Why you should care
Because America’s place in the world is shifting — fast.
John Brady Kiesling spent nearly 20 years as an American diplomat before tendering his resignation in February 2003 in protest of the imminent invasion of Iraq. Now living in Athens, Greece, Kiesling spoke recently with OZY about how Donald Trump is changing the diplomatic game. This interview has been edited for clarity.
How does the current moment compare to the lead-up to the Iraq War?
John Brady Kiesling: By comparison, George W. Bush seems like Mahatma Gandhi. I was so appalled and Europe was so appalled at the way George W. presented the United States as a nation of unthinking cowboys, and yet ultimately he had a softer side, and at certain moments he could articulate some kind of higher message. Maybe I’m romanticizing that in retrospect.
Diplomacy is fundamentally massively hypocritical.
John Brady Kiesling
Trump’s style is refreshing to his domestic supporters. How does it play in a diplomatic setting?
Kiesling: Diplomacy is fundamentally massively hypocritical. And the way a country can be hypocritical and successful is by compartmentalizing. You send out who represents you — well-spoken, idealistic, earnest, honest, hardworking diplomats whose job is to sell the America they think they want to work for. When I was a diplomat, I genuinely believed in the wonderful things I said about the United States. Because I believed them, I was very convincing. Meanwhile, a bunch of much more cynical people in Washington were profiting from my diplomatic skill — skill isn’t the right word, plausibility — to push interests that are fairly antithetical to the ones I was using as my argument.
Trump will keep his supporters happy with the language he uses, and by selling this rhetoric of America having been victimized by foreigners. But that rhetoric is deadly when it’s used and foreigners are listening. We have to remember that foreign policy is always a stepchild of domestic policy. The United States, because it is a superpower, can be as stupid as it wants to be overseas to please the voters back home because the hard stuff is domestic policy. That’s where the ox gets gored and the big fights break out and people can lose elections.
Is there some benefit to speaking frankly?
Kiesling: That clarity costs us … [because] foreigners aren’t any more charitable than we are. They do things if it’s in their interest, and normally the interests are domestic political interests. When you have a popular American president … a foreign leader pays no political price, or almost none, to cooperate with us, as long as there’s some at least threadbare justification for it. When [you have the opposite, an unpopular leader abroad], any politician who associates himself with us is going to pay a price domestically.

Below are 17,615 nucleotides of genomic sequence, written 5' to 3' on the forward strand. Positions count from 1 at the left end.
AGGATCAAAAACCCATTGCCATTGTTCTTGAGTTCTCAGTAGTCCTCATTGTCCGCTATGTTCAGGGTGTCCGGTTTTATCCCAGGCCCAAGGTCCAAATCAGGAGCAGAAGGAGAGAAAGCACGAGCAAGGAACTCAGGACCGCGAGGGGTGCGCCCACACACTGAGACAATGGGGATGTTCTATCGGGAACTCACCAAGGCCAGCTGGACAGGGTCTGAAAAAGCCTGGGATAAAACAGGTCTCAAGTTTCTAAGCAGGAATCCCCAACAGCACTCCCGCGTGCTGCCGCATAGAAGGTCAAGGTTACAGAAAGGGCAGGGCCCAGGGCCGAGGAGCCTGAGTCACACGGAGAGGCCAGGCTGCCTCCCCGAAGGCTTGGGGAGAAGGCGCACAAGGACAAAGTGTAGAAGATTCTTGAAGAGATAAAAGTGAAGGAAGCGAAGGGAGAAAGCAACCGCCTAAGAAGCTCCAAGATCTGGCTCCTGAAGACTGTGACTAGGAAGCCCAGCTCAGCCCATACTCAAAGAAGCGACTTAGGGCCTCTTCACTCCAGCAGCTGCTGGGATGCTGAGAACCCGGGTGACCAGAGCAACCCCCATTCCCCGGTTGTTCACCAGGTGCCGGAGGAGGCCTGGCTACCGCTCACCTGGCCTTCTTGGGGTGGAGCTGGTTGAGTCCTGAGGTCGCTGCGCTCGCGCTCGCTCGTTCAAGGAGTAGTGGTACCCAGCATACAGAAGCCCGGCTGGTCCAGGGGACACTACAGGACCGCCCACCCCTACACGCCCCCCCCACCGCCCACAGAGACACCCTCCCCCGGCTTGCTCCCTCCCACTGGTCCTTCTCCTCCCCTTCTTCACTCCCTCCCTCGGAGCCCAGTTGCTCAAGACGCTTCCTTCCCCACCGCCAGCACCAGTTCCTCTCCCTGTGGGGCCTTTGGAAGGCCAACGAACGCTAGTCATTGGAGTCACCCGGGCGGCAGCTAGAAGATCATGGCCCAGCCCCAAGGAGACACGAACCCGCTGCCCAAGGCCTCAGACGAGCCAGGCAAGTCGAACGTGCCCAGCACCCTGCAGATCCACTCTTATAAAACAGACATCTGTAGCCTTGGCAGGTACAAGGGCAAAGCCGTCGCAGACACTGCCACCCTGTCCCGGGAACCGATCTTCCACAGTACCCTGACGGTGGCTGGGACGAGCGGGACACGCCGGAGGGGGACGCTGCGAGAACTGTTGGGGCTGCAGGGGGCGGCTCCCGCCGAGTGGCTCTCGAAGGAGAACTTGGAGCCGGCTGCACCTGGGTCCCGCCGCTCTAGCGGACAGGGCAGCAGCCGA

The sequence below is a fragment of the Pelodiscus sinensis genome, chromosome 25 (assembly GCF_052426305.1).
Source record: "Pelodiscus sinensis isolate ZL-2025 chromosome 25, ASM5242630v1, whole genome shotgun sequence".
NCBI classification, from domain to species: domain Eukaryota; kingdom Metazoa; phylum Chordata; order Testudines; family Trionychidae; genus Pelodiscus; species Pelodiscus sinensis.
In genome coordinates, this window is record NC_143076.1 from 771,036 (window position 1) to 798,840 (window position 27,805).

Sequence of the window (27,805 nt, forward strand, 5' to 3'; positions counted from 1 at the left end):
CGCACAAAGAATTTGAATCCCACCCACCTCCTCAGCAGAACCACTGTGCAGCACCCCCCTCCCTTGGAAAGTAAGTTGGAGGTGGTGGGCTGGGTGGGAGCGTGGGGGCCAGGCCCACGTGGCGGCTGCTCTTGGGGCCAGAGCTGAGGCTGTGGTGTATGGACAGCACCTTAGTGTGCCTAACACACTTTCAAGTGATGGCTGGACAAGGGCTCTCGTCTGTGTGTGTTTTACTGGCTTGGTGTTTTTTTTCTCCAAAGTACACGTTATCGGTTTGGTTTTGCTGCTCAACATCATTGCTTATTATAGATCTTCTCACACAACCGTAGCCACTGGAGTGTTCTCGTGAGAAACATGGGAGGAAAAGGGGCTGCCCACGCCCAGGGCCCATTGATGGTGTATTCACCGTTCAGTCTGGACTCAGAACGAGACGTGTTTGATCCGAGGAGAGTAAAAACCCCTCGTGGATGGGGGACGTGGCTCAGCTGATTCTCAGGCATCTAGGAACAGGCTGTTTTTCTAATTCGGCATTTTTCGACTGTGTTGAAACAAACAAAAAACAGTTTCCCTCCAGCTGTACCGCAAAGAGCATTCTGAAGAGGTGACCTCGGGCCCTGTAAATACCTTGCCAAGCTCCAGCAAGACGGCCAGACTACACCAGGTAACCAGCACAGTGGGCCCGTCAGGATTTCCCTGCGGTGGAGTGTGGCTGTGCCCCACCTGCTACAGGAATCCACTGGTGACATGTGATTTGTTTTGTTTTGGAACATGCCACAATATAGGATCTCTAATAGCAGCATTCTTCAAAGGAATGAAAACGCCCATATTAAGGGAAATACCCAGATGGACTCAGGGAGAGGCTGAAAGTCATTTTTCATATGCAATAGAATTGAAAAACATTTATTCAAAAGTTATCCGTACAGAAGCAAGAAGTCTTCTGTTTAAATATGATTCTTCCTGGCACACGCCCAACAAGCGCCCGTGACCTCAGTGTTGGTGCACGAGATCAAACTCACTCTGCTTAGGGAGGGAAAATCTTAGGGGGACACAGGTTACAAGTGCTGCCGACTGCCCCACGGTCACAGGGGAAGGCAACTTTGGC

What diplomats do is build up personal relationships with foreigners that allow them, when they need to, to go in a back room and speak very frankly to them and say, “Look, don’t be an idiot. If you do this, the following six bad things are going to happen, and your head falling off is one of them.” The idea that you can speak harshly and frankly in public to a global audience, unfortunately what that does is it creates an obligation in any society … to respond with the most powerful message they can: “We are not intimidated by you, and we can do what we want to do.”
Talk tough privately, but in public you use diplomatic language essentially to say, “We are on the side of the angels. We are on the side of this vast concept of morality and human rights.” And with the unstated but clear implication that if you want to be on the side of the angels too, do what we say. But you don’t threaten them.
What do you think of Trump negotiating the release of the student Otto Warmbier from North Korea, and the aid worker Aya Hijazi from Egypt?
Kiesling: Normally, these things are essentially lubricants — the free candy the airline gives you when you sit down that makes up for the fact they’re not giving you food and drink. I don’t know how seriously Trump took those gestures, and I don’t know how much he paid for them. I hope it wasn’t much.
Does all this put a strain on the diplomatic corps?
Kiesling: Diplomats are pretty demoralized, the ones I’ve talked to.… We’ve seen, of course, the slack getting taken up by the Defense Department, which has the mission of force projection. It puts people in dangerous places and tries to keep them safe by altering the environment around them. It’s a foreign policy, but a really short-term and expensive foreign policy. And in the long run, we’re not going to like the result.